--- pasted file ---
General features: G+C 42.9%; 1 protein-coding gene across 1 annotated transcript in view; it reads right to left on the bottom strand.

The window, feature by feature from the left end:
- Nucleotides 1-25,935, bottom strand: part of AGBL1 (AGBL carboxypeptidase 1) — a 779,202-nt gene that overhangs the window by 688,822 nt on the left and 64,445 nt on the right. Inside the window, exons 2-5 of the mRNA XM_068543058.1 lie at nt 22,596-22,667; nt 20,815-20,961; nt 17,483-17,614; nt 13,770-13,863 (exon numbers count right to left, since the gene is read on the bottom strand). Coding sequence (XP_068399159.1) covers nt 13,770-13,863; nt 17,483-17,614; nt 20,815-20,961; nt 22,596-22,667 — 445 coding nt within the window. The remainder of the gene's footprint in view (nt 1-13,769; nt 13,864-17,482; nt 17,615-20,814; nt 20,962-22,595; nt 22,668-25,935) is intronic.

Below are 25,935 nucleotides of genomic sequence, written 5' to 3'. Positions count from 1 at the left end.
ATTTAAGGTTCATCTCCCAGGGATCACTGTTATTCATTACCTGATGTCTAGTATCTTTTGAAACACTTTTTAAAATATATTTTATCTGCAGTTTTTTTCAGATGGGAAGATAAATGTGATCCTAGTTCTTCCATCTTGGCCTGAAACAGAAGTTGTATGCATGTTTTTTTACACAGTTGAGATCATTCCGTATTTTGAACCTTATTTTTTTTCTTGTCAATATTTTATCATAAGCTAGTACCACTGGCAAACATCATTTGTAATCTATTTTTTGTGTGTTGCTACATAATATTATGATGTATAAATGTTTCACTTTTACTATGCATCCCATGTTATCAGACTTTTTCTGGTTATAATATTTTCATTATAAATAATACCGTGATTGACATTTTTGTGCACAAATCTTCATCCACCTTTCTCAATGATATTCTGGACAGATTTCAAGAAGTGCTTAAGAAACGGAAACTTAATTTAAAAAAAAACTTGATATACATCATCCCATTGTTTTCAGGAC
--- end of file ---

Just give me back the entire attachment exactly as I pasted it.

General features: G+C 42.9%; 1 protein-coding gene across 1 annotated transcript in view; it reads right to left on the bottom strand.

The window, feature by feature from the left end:
- Nucleotides 1-25,935, bottom strand: part of AGBL1 (AGBL carboxypeptidase 1) — a 779,202-nt gene that overhangs the window by 688,822 nt on the left and 64,445 nt on the right. Inside the window, exons 2-5 of the mRNA XM_068543058.1 lie at nt 22,596-22,667; nt 20,815-20,961; nt 17,483-17,614; nt 13,770-13,863 (exon numbers count right to left, since the gene is read on the bottom strand). Coding sequence (XP_068399159.1) covers nt 13,770-13,863; nt 17,483-17,614; nt 20,815-20,961; nt 22,596-22,667 — 445 coding nt within the window. The remainder of the gene's footprint in view (nt 1-13,769; nt 13,864-17,482; nt 17,615-20,814; nt 20,962-22,595; nt 22,668-25,935) is intronic.

Below are 25,935 nucleotides of genomic sequence, written 5' to 3'. Positions count from 1 at the left end.
ATTTAAGGTTCATCTCCCAGGGATCACTGTTATTCATTACCTGATGTCTAGTATCTTTTGAAACACTTTTTAAAATATATTTTATCTGCAGTTTTTTTCAGATGGGAAGATAAATGTGATCCTAGTTCTTCCATCTTGGCCTGAAACAGAAGTTGTATGCATGTTTTTTTACACAGTTGAGATCATTCCGTATTTTGAACCTTATTTTTTTTCTTGTCAATATTTTATCATAAGCTAGTACCACTGGCAAACATCATTTGTAATCTATTTTTTGTGTGTTGCTACATAATATTATGATGTATAAATGTTTCACTTTTACTATGCATCCCATGTTATCAGACTTTTTCTGGTTATAATATTTTCATTATAAATAATACCGTGATTGACATTTTTGTGCACAAATCTTCATCCACCTTTCTCAATGATATTCTGGACAGATTTCAAGAAGTGCTTAAGAAACGGAAACTTAATTTAAAAAAAAACTTGATATACATCATCCCATTGTTTTCAGGAC